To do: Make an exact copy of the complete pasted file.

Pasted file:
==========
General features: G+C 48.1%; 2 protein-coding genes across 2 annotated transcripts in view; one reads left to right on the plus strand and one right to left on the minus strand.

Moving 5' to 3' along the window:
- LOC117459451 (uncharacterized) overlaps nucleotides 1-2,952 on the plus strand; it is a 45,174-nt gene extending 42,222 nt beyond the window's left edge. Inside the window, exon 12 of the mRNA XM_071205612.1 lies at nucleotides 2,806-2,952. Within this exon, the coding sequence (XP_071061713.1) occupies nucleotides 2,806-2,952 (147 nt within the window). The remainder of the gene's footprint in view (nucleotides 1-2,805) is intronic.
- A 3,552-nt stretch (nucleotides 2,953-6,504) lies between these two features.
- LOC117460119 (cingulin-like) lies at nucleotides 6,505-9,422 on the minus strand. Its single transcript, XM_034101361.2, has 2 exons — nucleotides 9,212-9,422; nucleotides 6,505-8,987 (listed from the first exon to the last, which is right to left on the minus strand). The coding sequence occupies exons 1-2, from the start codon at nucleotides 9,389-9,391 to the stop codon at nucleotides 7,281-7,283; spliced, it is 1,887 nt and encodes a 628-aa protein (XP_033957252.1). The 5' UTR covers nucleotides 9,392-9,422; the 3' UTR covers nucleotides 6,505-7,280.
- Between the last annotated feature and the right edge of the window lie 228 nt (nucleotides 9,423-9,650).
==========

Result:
General features: G+C 48.1%; 2 protein-coding genes across 2 annotated transcripts in view; one reads left to right on the plus strand and one right to left on the minus strand.

Moving 5' to 3' along the window:
- LOC117459451 (uncharacterized) overlaps nucleotides 1-2,952 on the plus strand; it is a 45,174-nt gene extending 42,222 nt beyond the window's left edge. Inside the window, exon 12 of the mRNA XM_071205612.1 lies at nucleotides 2,806-2,952. Within this exon, the coding sequence (XP_071061713.1) occupies nucleotides 2,806-2,952 (147 nt within the window). The remainder of the gene's footprint in view (nucleotides 1-2,805) is intronic.
- A 3,552-nt stretch (nucleotides 2,953-6,504) lies between these two features.
- LOC117460119 (cingulin-like) lies at nucleotides 6,505-9,422 on the minus strand. Its single transcript, XM_034101361.2, has 2 exons — nucleotides 9,212-9,422; nucleotides 6,505-8,987 (listed from the first exon to the last, which is right to left on the minus strand). The coding sequence occupies exons 1-2, from the start codon at nucleotides 9,389-9,391 to the stop codon at nucleotides 7,281-7,283; spliced, it is 1,887 nt and encodes a 628-aa protein (XP_033957252.1). The 5' UTR covers nucleotides 9,392-9,422; the 3' UTR covers nucleotides 6,505-7,280.
- Between the last annotated feature and the right edge of the window lie 228 nt (nucleotides 9,423-9,650).